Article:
I mentor two girls from Generation Z at a local public middle school. Their teachers paired them up with me last year because they were failing the 6th grade.
Once I got to know them and the horrors of their home lives, I became much less interested in their grades than their hearts. These two were broken in ways few can comprehend. I spend the drive to their school in prayer every week, begging Jesus to give me words to say and questions to ask, and to know when to keep quiet.
Besides the emotional and physical pain they’ve experienced that I have not, they are born of a different generation than me, making it difficult to relate on a number of levels:
- I learn about some new (read: bizarre) Internet subculture just about every week.
- They spend their time on video games (disturbing ones, in my opinion), YouTube binges, Kik and Snapchat.
- They have been bullied online and in person.
- They have views on gender and sexuality I would never have expected a 12-year-old to possess, much less express.
- One of them hates Christians — though she felt bad about saying that when she found out I am one — because her experience with some Christian family members would make you feel physically ill.
They are not like me, in the least. And yet Christ in me has found a way to connect. His words, His understanding, and His perspective are all that keeps me going to lunch each week. I am reminded of how insufficient I am each time I see them walking to meet me outside the lunchroom.
This article isn’t actually about Generation Z, though I feel deeply our churches need to be focused on them a lot more than we currently are. It’s actually about Millennials.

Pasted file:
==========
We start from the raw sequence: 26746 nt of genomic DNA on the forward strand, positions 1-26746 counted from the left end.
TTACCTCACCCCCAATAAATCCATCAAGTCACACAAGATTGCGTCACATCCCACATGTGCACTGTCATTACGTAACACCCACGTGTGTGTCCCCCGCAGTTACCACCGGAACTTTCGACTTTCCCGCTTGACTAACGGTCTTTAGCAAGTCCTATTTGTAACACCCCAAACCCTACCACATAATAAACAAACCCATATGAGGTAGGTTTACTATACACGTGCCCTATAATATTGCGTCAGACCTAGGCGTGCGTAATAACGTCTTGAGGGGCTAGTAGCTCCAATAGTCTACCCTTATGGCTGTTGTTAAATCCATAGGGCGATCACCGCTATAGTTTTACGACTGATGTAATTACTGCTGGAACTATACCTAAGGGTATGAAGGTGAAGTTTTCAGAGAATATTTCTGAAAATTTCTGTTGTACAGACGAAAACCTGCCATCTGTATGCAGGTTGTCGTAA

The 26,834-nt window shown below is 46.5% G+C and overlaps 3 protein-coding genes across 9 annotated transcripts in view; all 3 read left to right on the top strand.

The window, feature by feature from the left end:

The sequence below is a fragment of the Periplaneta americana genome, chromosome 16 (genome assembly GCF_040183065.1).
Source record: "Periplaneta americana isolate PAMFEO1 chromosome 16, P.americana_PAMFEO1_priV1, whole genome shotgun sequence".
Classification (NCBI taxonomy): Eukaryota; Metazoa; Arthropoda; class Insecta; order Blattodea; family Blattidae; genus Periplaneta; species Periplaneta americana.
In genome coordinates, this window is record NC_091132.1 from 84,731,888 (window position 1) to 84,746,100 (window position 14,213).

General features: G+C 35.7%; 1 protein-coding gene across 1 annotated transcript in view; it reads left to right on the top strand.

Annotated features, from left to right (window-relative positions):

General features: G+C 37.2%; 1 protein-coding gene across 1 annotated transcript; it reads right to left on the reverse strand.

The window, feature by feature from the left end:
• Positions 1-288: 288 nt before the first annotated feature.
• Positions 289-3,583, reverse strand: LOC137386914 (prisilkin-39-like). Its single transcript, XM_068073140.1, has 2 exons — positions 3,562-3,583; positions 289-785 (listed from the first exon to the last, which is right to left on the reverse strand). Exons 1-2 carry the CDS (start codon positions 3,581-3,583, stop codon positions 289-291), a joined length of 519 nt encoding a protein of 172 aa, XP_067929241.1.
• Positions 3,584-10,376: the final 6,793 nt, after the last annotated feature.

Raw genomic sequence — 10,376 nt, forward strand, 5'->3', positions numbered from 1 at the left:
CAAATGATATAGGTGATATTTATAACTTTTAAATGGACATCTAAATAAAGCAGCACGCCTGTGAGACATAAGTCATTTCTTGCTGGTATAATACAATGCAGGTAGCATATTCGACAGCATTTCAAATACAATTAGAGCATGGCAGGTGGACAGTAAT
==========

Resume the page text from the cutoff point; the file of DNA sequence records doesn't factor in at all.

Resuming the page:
I’m guessing that the way I feel talking to people of Generation Z is how many senior church leaders today feel when talking to Millennials. Or reading their Facebook posts or viewing their Instagram feeds. There’s a disconnect that can be off-putting. I dislike feeling that I fundamentally don’t understand how another person sees the world. I imagine you can relate.
But here’s what I am discovering every week in a middle school guidance counselor’s office:
If we refuse to engage on a personal level with the people we go before, the people God has called us to lead, we handicap Christ’s ability to work through us.
He is the bridge between generations. He is the wisdom for each moment, each conversation, each sermon prep session.
It’s so much easier to read the headlines — to watch the show and allow the stereotypes to create monsters out of the people coming behind us — than it is to listen.
“Understand this, my dear brothers and sisters: You must all be quick to listen, slow to speak, and slow to get angry. Human anger does not produce the righteousness God desires.” James 1:19 NLT
If you’ve already made up your mind that Millennials’ points of view on life, politics, marriage, work and religion are completely outrageous and unfounded, you’re writing off an entire generation. Few of us are aware enough of our prejudices to even hear how we sound when we speak about the next generation. We need to invite honest feedback. It’s rarely fun to engage in conversations with people who see the world differently, but doing so makes us stronger, more compassionate, more godly people.
I write this today as a challenge to myself as much as to church leaders ahead of me on their spiritual journey:
Let’s do the hard work of opening our hearts to people we don’t understand in the generations coming after us. God will do the seemingly impossible work of creating love and understanding between us.